Woman stands by the pool and table with flotation devices

Tampa Y Aquatics Executive Amanda Walker appears on Channel 10’s Great Day Tampa Bay from the New Tampa Family YMCA to discuss the silent signs of drowning and other water safety tips.

Drowning doesn’t look like what it does on TV or in the movies. 

“The reason why we call them silent drownings is how they look during the process,” explains Tampa YMCA Aquatics Executive Amanda Walker. “What you typically see in movies is the waving of the hands, the screaming and yelling for help but in reality, that’s not the picture at all. Drownings tend to be very, very quiet, especially when they involve young children. 

Amanda says to look for a panicked look on a swimmer’s face, often referred to as glassy or wide eyes, typically when they’re at the water’s surface or just below. “It’s often how parents or adults miss the situation occurring because there is no waving of the hands, there is no yelling and screaming. (The child) takes a breath and they silently go under the water’s surface,” Amanda describes. “So, when you’re out at a backyard pool or a public body of water such as a beach, lake or neighborhood pool there are a few tips to keep in mind.”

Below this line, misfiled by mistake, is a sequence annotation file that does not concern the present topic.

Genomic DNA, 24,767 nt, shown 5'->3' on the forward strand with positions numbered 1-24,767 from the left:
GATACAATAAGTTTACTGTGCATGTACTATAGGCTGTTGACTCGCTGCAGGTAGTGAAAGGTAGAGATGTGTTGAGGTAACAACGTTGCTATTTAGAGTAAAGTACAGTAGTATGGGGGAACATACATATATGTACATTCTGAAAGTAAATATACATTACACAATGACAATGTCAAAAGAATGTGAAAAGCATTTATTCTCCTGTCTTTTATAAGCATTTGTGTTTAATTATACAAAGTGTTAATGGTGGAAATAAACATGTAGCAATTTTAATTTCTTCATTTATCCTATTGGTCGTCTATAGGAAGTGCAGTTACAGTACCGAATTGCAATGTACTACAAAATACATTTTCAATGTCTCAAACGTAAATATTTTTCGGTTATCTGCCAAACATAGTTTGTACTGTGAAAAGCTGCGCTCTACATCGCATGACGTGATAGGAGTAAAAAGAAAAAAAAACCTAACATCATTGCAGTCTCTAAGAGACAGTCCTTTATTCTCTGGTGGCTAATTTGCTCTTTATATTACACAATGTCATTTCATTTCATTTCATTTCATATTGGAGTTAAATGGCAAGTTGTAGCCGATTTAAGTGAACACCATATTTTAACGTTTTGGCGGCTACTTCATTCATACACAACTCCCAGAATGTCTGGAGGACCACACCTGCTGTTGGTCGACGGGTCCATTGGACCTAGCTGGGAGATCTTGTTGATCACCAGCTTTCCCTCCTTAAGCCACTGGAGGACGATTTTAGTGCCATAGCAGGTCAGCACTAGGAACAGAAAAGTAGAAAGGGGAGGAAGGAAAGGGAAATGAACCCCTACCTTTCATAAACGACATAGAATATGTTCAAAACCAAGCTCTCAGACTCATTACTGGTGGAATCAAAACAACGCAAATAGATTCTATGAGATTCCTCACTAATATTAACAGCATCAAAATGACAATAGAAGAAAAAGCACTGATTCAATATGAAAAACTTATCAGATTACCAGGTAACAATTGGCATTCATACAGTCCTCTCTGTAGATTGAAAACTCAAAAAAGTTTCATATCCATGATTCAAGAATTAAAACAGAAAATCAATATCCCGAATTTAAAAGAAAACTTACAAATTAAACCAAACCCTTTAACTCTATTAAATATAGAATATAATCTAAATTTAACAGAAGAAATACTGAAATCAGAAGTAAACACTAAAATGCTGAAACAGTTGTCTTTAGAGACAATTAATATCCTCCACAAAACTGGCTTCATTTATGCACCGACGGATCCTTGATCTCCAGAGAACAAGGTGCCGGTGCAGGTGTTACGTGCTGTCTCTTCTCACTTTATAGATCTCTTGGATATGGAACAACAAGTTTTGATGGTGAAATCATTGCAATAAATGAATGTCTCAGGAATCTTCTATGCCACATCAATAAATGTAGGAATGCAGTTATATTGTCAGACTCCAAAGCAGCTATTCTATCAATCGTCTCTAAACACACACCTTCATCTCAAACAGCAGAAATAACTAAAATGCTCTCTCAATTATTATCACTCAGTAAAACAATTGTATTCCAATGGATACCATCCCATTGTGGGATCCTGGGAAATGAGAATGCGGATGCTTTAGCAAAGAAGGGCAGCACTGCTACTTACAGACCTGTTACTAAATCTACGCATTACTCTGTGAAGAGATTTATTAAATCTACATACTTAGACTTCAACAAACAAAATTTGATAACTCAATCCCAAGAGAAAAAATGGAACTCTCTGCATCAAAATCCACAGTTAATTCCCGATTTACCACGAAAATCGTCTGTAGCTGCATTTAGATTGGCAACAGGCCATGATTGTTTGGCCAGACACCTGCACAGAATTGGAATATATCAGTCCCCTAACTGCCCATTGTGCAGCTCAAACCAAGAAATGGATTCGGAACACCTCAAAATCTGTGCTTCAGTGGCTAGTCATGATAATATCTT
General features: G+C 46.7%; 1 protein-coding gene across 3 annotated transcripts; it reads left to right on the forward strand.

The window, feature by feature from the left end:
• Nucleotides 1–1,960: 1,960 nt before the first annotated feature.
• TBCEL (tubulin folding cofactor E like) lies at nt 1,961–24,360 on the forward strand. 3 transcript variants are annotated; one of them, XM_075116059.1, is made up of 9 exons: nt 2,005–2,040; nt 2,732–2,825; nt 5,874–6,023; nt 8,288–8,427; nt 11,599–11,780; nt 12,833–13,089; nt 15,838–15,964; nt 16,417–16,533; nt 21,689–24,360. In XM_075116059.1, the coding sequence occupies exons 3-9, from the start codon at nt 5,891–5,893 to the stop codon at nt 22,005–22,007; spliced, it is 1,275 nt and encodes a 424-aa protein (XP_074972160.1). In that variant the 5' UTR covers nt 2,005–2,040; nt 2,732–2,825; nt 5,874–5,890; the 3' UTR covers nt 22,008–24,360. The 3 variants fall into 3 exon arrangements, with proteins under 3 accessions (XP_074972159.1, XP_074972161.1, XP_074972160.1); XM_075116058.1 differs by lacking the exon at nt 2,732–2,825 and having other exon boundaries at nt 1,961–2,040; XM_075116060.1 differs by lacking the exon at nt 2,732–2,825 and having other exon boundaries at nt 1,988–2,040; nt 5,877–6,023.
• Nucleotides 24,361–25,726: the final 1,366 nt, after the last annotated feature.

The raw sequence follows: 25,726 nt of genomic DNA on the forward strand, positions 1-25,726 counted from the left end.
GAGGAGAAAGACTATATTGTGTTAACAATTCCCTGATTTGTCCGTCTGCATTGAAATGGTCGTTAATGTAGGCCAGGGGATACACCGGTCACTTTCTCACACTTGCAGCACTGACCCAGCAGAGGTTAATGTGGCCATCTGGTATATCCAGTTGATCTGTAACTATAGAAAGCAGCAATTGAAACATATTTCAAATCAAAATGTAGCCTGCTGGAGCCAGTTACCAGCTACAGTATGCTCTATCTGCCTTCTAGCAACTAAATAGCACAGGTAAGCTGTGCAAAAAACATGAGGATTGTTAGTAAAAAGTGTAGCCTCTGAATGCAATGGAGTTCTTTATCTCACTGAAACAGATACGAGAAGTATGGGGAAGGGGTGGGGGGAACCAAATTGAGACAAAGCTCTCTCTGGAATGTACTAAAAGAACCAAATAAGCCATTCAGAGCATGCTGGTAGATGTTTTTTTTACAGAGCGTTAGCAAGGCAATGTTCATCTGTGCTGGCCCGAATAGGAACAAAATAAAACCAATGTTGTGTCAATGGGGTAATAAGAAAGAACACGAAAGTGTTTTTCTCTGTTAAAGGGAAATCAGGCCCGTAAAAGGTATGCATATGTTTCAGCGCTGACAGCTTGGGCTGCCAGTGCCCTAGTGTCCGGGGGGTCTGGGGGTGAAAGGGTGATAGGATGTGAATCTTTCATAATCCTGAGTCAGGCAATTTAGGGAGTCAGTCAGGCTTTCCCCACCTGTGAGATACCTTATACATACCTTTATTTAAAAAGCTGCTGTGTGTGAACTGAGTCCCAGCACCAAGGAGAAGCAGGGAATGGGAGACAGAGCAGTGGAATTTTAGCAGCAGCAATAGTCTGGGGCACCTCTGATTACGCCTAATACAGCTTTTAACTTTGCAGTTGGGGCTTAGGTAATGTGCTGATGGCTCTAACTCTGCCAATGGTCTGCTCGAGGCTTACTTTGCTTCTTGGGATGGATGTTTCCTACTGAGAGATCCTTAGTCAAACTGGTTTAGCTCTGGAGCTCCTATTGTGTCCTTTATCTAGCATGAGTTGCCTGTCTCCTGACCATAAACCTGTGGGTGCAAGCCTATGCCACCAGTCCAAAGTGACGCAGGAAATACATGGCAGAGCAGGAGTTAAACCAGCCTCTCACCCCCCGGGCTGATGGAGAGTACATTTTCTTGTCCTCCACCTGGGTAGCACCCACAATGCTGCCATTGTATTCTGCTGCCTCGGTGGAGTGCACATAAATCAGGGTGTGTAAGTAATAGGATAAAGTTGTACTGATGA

• Formal Swim Lessons: Swim lessons, have been shown to reduce the risk of drowning by 88 percent. “The great thing about formal swim lessons and living in beautiful Florida is that they go on all year long,” Amanda says.  
  • Designate a Water Watcher: An adult 18 years or older who has direct supervision of the children. “The water watcher should not be distracted from direct supervision,” Amanda says. “So, that’s a time we ask adults to put their cell phones away, have direct eye contact on the body of water looking for the key signs that a swimmer might be in trouble.” 
  • Door Alarms: To alert someone should a child exit the home.  
  • Pool Fence: Should be a minimum of 4 feet in height to prevent access to a body of water. 
  • Personal Floatation Device (U.S. Coast Guard approved): A life vest or puddle jumper, for non-swimmers or children not comfortable around the water. “When using a Personal Floatation Device, adult supervision is still key, preferably within arm’s distance of the swimmer at all times,” says Amanda.

At the Y, we teach individuals, ages 6 months to adult, to swim, so they can stay safe around water and learn the skills they need to make swimming a lifelong pursuit for staying healthy. Sign up for swim lessons today.

For beginners and non-swimmers, the Tampa YMCA is providing free Safety Around Water lessons August 3-6 thanks to a generous grant from the Florida Blue. It’s open to all beginners and non-swimmers, ages 3-12-year-old, in the Tampa Bay community. During the 4-day course, certified instructors teach kids a sequenced set of skills that will reduce the risk of drowning and give them confidence in and around water. Contact your local Y to pre-register.